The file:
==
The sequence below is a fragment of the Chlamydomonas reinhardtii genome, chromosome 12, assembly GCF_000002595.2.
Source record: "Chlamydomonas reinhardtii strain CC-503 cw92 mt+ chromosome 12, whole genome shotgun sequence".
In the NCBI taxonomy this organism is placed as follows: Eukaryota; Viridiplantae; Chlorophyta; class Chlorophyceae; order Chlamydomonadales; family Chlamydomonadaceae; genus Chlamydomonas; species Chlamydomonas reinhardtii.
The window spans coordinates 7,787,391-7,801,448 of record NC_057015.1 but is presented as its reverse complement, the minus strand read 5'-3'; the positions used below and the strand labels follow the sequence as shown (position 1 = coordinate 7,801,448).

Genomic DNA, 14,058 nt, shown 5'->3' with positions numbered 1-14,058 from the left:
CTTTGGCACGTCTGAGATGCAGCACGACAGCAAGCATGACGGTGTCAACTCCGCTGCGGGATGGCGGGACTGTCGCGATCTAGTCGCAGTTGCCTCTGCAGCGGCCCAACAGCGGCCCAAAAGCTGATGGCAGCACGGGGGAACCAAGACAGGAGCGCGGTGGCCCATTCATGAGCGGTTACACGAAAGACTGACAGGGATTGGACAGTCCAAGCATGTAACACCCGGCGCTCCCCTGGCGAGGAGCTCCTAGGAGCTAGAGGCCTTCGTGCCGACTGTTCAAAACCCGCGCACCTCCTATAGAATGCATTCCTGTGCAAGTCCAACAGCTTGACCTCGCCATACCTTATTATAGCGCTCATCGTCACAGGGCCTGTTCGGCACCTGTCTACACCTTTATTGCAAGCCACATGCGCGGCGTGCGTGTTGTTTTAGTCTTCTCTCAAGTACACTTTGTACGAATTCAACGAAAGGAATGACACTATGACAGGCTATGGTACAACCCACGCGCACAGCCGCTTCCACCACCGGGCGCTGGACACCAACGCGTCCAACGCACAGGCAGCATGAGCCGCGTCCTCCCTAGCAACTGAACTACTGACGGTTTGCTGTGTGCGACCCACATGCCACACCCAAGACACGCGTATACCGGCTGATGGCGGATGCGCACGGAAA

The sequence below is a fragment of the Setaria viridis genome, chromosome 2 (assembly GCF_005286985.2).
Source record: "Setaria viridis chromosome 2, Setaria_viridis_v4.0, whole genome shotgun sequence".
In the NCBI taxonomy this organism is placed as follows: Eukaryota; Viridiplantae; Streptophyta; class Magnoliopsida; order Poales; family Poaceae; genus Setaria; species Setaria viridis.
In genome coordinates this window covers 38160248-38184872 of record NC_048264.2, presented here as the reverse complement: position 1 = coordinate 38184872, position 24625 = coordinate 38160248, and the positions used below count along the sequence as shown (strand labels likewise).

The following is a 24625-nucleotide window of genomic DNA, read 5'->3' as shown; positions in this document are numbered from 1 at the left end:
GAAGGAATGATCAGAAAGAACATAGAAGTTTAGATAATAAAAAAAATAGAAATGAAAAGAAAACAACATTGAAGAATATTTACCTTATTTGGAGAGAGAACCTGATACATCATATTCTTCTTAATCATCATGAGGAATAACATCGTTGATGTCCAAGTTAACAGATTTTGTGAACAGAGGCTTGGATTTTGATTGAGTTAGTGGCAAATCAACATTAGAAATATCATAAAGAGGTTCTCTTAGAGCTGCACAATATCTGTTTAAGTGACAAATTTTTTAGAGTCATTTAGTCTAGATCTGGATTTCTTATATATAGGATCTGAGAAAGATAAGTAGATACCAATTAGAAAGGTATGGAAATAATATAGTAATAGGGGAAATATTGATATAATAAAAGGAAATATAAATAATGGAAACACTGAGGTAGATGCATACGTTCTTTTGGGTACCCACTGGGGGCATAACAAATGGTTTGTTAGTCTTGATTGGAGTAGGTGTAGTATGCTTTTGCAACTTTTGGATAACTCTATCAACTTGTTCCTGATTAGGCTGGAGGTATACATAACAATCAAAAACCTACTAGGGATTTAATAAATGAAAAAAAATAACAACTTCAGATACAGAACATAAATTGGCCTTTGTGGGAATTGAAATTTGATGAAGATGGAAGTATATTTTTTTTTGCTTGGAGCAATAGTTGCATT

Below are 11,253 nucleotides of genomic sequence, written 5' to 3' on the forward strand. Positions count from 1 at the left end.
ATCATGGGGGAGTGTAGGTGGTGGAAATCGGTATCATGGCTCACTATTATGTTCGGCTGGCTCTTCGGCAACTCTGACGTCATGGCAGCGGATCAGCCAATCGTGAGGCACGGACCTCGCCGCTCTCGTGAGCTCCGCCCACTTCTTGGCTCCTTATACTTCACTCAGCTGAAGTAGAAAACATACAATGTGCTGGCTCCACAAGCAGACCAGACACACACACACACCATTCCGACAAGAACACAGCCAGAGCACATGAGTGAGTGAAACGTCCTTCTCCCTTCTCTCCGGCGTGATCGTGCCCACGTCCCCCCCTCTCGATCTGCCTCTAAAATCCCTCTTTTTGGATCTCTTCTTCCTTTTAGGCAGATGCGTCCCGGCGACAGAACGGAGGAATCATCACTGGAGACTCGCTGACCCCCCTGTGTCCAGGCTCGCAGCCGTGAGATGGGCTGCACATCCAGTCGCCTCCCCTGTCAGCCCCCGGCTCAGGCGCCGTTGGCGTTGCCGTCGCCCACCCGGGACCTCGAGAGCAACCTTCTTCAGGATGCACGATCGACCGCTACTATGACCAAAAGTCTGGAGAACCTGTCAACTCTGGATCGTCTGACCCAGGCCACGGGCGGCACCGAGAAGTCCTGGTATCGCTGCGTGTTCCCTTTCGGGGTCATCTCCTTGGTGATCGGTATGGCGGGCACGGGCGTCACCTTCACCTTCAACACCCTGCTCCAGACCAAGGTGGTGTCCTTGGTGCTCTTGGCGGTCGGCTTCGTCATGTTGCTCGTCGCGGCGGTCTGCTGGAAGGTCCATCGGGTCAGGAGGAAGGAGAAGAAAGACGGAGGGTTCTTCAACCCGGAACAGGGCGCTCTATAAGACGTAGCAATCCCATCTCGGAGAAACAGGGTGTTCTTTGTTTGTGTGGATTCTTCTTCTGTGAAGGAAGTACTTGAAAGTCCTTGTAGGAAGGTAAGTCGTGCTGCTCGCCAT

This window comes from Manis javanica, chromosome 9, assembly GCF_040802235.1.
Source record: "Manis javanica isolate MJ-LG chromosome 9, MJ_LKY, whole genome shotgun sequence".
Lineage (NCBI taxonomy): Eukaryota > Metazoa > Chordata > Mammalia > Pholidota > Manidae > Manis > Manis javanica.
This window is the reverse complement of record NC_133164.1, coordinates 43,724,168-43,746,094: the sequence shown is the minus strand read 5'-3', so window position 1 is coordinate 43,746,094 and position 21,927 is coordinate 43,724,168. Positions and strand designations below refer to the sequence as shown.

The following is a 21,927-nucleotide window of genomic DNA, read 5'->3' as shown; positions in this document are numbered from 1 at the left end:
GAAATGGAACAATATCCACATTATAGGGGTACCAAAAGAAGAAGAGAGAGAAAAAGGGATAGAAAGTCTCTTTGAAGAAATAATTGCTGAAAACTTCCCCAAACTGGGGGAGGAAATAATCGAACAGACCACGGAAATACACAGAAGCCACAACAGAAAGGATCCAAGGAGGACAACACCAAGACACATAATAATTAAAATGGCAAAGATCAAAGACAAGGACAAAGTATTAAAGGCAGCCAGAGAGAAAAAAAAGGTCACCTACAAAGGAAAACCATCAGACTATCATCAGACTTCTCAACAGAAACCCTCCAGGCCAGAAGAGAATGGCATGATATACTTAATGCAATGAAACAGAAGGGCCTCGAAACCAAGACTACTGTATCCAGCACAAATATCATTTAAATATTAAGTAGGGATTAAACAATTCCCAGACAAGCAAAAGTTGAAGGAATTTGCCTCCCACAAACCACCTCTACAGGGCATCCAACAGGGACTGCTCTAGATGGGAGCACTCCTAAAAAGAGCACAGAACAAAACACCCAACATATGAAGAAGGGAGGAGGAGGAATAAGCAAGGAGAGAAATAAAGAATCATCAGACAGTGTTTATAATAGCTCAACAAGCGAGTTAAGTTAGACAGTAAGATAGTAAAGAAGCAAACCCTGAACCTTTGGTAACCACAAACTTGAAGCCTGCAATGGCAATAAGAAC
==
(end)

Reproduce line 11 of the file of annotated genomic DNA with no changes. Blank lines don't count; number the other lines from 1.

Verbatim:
The following is a 24625-nucleotide window of genomic DNA, read 5'->3' as shown; positions in this document are numbered from 1 at the left end: